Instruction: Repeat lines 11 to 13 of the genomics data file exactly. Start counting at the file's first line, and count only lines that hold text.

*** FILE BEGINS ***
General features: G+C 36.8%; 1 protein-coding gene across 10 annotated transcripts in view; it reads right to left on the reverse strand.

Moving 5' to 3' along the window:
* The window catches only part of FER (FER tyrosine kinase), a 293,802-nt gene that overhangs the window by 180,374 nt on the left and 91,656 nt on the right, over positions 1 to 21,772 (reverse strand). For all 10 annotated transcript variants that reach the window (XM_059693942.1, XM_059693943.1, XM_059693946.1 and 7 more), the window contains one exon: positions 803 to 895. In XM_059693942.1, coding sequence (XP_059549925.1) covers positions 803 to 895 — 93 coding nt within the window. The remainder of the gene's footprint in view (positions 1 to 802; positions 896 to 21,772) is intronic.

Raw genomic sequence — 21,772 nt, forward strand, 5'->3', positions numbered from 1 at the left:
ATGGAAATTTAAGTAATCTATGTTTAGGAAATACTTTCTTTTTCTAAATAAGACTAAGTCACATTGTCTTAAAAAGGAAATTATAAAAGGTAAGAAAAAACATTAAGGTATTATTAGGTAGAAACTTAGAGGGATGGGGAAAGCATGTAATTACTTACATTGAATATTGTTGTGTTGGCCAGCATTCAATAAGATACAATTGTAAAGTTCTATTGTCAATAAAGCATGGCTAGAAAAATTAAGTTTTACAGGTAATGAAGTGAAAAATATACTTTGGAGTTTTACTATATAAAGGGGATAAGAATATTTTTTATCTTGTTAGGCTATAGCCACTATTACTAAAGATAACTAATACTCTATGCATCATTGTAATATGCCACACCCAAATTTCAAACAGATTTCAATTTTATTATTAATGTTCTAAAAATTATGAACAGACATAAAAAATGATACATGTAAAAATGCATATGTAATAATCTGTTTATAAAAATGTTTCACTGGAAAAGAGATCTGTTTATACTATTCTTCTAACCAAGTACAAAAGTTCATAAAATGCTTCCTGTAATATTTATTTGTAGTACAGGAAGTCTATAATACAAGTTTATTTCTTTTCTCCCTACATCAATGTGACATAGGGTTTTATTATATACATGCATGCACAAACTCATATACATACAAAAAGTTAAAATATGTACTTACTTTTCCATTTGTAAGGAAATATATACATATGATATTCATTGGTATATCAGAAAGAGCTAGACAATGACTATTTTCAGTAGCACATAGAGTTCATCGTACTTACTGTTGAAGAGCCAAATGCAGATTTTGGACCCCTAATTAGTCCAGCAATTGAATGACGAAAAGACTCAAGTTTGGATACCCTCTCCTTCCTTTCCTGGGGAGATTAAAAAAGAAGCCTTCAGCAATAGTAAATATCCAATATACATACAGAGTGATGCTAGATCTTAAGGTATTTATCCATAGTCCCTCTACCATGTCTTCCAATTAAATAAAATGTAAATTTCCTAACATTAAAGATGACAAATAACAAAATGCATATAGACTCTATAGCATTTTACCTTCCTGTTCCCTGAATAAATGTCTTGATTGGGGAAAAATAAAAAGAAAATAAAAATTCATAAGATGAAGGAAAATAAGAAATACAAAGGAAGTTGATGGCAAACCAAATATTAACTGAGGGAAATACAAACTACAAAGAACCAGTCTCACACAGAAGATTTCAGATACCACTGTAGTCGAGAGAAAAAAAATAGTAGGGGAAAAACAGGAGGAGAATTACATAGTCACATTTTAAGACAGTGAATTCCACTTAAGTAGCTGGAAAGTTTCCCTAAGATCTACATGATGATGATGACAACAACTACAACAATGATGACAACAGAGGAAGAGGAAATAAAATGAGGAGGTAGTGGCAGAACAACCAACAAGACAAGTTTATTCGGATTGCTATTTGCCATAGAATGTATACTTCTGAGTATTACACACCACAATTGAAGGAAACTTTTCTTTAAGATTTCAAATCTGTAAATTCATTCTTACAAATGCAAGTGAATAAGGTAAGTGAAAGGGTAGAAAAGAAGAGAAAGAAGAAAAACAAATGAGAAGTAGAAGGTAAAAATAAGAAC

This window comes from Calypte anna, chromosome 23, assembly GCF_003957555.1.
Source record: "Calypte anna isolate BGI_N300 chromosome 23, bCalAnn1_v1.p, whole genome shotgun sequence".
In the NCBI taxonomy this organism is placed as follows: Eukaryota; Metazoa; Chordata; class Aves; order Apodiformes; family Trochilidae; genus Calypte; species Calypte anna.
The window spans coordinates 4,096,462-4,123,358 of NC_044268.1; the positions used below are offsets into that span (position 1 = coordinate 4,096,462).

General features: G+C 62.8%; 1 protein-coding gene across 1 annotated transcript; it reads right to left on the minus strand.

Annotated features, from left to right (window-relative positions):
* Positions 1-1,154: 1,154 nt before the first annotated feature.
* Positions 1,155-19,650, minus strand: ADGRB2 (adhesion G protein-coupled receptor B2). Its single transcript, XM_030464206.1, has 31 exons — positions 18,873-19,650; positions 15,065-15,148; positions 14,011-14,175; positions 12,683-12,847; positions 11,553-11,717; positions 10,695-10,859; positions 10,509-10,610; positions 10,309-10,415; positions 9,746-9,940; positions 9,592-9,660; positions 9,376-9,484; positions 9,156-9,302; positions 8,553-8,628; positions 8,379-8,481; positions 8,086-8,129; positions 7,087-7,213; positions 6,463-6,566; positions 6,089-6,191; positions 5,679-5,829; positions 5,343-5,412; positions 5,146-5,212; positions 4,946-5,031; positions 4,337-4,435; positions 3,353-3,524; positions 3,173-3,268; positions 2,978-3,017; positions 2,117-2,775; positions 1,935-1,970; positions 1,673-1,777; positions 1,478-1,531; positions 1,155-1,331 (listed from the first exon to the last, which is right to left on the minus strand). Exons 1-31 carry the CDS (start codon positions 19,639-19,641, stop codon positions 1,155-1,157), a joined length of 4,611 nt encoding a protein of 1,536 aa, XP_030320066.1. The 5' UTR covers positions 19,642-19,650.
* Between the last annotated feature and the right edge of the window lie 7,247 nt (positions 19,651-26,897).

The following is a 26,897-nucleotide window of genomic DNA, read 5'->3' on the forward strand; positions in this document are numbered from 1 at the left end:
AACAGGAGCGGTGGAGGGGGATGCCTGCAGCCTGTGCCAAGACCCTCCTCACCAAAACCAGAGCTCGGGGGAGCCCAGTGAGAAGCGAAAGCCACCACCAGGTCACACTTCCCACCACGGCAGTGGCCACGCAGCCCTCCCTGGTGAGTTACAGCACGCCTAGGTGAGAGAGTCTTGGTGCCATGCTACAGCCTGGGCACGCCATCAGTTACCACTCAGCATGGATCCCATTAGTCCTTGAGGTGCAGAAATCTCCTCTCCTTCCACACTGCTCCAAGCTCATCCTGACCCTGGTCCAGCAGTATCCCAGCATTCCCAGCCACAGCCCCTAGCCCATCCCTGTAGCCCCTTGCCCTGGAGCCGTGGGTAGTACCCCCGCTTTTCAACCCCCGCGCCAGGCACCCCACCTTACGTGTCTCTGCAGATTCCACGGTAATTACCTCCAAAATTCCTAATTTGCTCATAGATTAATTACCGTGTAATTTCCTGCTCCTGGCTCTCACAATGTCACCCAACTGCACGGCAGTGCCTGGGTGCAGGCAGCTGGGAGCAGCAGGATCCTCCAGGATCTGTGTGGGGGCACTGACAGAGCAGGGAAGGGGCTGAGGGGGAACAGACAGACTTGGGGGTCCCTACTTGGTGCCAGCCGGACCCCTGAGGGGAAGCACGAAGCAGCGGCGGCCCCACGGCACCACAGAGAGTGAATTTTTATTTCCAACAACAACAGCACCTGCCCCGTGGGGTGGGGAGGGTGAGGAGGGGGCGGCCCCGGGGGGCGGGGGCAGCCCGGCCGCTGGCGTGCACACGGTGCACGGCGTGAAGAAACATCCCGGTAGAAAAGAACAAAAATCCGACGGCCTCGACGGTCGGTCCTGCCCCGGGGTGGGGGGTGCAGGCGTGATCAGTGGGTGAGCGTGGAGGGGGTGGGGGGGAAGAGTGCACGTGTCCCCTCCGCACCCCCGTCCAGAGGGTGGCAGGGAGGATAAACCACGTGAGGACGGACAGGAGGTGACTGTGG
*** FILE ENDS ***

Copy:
Annotated features, from left to right (window-relative positions):
* Positions 1-1,154: 1,154 nt before the first annotated feature.
* Positions 1,155-19,650, minus strand: ADGRB2 (adhesion G protein-coupled receptor B2). Its single transcript, XM_030464206.1, has 31 exons — positions 18,873-19,650; positions 15,065-15,148; positions 14,011-14,175; positions 12,683-12,847; positions 11,553-11,717; positions 10,695-10,859; positions 10,509-10,610; positions 10,309-10,415; positions 9,746-9,940; positions 9,592-9,660; positions 9,376-9,484; positions 9,156-9,302; positions 8,553-8,628; positions 8,379-8,481; positions 8,086-8,129; positions 7,087-7,213; positions 6,463-6,566; positions 6,089-6,191; positions 5,679-5,829; positions 5,343-5,412; positions 5,146-5,212; positions 4,946-5,031; positions 4,337-4,435; positions 3,353-3,524; positions 3,173-3,268; positions 2,978-3,017; positions 2,117-2,775; positions 1,935-1,970; positions 1,673-1,777; positions 1,478-1,531; positions 1,155-1,331 (listed from the first exon to the last, which is right to left on the minus strand). Exons 1-31 carry the CDS (start codon positions 19,639-19,641, stop codon positions 1,155-1,157), a joined length of 4,611 nt encoding a protein of 1,536 aa, XP_030320066.1. The 5' UTR covers positions 19,642-19,650.